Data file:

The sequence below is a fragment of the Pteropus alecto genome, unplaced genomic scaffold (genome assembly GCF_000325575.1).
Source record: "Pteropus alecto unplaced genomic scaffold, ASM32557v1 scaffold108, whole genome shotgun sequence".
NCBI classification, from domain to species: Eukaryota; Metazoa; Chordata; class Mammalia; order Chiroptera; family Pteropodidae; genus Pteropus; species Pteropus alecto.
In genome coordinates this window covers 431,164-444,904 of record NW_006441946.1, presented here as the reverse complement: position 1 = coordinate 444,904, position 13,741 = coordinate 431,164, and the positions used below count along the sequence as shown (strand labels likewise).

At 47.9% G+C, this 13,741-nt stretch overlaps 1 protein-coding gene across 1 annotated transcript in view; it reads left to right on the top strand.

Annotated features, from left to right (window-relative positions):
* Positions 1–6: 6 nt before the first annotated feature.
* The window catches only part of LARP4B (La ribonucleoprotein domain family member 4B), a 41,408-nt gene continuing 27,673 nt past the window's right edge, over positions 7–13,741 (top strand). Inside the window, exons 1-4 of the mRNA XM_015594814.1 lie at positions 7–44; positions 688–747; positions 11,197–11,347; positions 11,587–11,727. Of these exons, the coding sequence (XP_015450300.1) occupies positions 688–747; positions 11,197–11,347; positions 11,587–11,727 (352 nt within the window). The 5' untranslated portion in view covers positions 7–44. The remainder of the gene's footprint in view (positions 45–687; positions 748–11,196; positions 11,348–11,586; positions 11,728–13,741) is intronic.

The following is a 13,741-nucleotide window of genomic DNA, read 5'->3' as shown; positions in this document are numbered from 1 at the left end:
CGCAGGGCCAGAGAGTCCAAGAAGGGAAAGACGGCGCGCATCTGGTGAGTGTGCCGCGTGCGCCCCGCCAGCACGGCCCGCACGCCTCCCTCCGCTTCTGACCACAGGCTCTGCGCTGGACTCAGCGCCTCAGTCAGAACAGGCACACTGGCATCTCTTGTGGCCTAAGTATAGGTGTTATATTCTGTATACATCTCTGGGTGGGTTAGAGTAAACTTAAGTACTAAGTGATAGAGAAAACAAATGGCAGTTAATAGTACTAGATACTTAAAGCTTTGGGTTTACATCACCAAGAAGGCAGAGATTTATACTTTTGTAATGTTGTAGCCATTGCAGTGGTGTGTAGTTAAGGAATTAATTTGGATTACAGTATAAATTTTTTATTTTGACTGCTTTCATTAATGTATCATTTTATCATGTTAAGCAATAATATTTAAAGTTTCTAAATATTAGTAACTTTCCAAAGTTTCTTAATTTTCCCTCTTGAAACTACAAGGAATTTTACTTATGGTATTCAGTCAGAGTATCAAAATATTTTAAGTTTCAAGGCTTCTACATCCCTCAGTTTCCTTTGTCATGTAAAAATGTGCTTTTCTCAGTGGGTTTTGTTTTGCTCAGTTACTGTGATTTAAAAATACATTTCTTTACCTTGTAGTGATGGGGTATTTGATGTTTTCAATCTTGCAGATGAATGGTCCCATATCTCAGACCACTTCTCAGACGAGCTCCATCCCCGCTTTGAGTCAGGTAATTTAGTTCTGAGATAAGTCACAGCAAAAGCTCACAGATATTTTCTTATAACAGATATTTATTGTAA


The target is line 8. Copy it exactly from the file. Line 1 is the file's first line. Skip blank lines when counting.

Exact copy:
* The window catches only part of LARP4B (La ribonucleoprotein domain family member 4B), a 41,408-nt gene continuing 27,673 nt past the window's right edge, over positions 7–13,741 (top strand). Inside the window, exons 1-4 of the mRNA XM_015594814.1 lie at positions 7–44; positions 688–747; positions 11,197–11,347; positions 11,587–11,727. Of these exons, the coding sequence (XP_015450300.1) occupies positions 688–747; positions 11,197–11,347; positions 11,587–11,727 (352 nt within the window). The 5' untranslated portion in view covers positions 7–44. The remainder of the gene's footprint in view (positions 45–687; positions 748–11,196; positions 11,348–11,586; positions 11,728–13,741) is intronic.